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Parents' Guide to


By Tara McNamara, Common Sense Media Reviewer

age 14+

Nolan's violent, elaborate epic is best for deep thinkers.

Movie PG-13 2020 150 minutes
Tenet Poster Image

A Lot or a Little?

What you will—and won't—find in this movie.

Community Reviews

age 13+

Based on 28 parent reviews

age 14+

Most Confusing Movie I Have Ever Seen, But In a Cool Way

This movie is really hard to understand, and difficult to follow at times. There is lots of fighting and action, not really bloody though. Near the end of the movie there are some scenes were a woman is walking around in a bikini, not much sexual content other than this.
age 18+

Not the common film

There is a word used, I do not care for or use. When Russian husband an oligarchy is yelling at his wife. That part I did not care for. However this is one of the best films ever made. It's not a typical popcorn flick. It's a movie that forces you to pay attention and think. In the age of tik Tok, Instagram and Twitter where people have short attention spans, this movie is a breath of fresh air. Christopher Nolan makes movies the way they should be make.

Is It Any Good?

Our review:
Parents say (28 ):
Kids say (67 ):

Cinematic master of time manipulation Christopher Nolan has created the Rubik's Cube of time travel movies. Many time travel fans love to study and analyze the genre's fictional rules, and Tenet might become a template to compare others against. Nolan dips into physics and quantum theory -- and he doesn't spend time explaining anything clearly. And although the production values are excellent overall, with great world building and viscerally exciting special effects and design, it doesn't help that audio involving key details is muffled by gas masks, spoken through walkie-talkies, etc.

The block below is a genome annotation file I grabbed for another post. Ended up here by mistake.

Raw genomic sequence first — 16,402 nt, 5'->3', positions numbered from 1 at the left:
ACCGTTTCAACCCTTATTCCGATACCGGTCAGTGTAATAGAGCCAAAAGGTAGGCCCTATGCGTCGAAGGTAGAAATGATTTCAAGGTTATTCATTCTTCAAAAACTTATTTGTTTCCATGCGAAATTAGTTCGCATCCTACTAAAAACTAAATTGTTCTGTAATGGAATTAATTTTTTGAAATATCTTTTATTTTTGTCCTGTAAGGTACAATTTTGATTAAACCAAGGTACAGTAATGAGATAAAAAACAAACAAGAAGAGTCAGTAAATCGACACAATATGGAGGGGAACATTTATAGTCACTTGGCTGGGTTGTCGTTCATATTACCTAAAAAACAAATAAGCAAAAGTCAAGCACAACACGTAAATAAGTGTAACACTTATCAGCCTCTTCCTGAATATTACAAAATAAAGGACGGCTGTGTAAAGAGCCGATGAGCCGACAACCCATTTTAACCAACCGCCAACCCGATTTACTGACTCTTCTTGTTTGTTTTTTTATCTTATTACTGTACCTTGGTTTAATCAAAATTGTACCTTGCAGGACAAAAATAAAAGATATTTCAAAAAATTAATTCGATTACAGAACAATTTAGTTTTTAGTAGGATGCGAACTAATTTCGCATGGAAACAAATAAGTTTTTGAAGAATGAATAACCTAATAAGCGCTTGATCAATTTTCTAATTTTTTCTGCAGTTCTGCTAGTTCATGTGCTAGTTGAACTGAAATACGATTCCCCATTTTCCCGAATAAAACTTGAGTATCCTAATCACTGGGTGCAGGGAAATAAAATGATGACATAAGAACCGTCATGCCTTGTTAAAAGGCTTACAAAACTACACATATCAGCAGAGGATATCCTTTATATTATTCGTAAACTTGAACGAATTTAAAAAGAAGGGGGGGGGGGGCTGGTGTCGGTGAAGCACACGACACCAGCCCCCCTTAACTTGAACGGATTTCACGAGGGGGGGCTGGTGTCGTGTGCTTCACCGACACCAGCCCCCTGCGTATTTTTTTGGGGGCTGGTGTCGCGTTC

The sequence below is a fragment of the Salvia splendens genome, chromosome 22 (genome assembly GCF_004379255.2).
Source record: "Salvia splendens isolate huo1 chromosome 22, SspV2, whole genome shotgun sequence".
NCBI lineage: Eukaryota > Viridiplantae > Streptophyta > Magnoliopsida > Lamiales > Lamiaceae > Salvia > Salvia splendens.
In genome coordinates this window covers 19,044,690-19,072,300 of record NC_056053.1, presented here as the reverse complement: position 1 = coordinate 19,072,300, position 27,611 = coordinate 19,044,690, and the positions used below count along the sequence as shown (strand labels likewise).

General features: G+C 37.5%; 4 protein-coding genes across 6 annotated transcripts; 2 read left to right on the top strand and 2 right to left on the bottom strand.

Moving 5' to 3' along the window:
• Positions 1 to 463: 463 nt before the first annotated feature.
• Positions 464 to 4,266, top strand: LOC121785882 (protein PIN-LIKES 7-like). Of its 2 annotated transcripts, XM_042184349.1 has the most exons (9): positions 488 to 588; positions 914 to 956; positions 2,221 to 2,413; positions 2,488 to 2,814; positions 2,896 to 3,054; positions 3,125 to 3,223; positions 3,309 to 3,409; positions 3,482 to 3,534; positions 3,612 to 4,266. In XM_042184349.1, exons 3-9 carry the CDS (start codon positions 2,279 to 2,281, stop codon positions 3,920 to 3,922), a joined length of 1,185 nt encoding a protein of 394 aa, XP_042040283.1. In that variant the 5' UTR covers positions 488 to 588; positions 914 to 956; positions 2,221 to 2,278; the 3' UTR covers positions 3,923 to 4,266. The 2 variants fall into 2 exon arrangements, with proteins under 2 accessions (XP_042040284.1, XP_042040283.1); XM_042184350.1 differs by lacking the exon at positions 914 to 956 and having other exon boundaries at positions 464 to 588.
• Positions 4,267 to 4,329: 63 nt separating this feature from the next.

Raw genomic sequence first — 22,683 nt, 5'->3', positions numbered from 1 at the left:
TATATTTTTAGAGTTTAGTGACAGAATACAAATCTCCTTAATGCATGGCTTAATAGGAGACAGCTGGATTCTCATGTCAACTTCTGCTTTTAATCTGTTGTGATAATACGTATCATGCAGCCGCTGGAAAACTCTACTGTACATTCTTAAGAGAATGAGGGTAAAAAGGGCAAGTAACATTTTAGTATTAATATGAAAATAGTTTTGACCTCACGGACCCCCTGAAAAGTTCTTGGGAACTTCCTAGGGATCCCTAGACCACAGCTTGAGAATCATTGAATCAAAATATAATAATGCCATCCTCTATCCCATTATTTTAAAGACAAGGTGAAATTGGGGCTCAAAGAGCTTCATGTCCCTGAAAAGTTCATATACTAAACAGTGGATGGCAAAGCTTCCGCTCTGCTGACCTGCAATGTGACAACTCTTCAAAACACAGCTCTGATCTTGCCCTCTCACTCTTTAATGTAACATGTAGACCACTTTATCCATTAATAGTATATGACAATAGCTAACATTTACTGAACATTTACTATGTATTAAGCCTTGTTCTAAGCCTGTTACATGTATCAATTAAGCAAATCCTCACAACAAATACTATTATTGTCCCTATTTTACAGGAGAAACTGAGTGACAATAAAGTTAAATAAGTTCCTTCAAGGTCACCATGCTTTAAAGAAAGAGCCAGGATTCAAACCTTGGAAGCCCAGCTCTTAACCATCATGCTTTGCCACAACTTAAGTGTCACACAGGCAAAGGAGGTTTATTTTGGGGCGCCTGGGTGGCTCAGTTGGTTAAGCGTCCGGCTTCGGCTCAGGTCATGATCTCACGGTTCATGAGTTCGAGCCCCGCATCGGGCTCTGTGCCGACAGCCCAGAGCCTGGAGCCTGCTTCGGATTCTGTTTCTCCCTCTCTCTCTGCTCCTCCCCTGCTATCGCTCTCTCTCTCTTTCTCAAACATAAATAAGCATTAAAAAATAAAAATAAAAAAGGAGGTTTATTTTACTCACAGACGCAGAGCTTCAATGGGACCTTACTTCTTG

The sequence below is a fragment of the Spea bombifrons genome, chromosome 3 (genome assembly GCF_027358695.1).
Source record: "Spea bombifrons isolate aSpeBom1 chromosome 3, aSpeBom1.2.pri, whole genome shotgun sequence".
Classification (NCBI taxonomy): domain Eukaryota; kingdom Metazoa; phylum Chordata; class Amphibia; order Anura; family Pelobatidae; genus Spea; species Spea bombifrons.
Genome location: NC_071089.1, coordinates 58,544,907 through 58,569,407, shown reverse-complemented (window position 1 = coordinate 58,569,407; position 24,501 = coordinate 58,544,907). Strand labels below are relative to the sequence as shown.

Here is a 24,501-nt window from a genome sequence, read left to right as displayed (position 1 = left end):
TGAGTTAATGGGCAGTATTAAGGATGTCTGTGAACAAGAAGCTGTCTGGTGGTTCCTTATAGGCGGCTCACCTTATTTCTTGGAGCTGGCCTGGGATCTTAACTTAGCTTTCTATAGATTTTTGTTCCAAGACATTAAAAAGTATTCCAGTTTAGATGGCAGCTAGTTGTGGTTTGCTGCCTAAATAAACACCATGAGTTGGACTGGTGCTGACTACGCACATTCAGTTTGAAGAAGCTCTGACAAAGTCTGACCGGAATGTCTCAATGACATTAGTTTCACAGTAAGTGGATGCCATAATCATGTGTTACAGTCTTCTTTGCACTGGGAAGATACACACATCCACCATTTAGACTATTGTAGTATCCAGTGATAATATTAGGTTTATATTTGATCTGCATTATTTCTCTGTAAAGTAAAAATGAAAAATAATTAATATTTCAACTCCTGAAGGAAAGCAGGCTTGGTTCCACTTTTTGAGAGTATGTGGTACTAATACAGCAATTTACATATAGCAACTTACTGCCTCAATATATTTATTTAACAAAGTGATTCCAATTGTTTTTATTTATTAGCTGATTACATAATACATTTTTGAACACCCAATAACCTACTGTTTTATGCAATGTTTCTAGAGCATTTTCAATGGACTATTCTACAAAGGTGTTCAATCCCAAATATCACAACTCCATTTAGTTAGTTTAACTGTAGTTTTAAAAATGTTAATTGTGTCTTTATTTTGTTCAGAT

While much of the movie is a whirlwind of "what?," the ending suggests that much of the complexity isn't as relevant to the overall point. You can enjoy it at the level of your choosing: If you want to crunch around in the minutiae, there's ample material, but if you want to jump to the takeaway, then it plays much more like a James Bond movie with a lot of complicated dialogue. It definitely sets up the possibility of a sequel, and it seems like the amount of details dumped on audience members are meant to entice viewers to rewatch it again and again.

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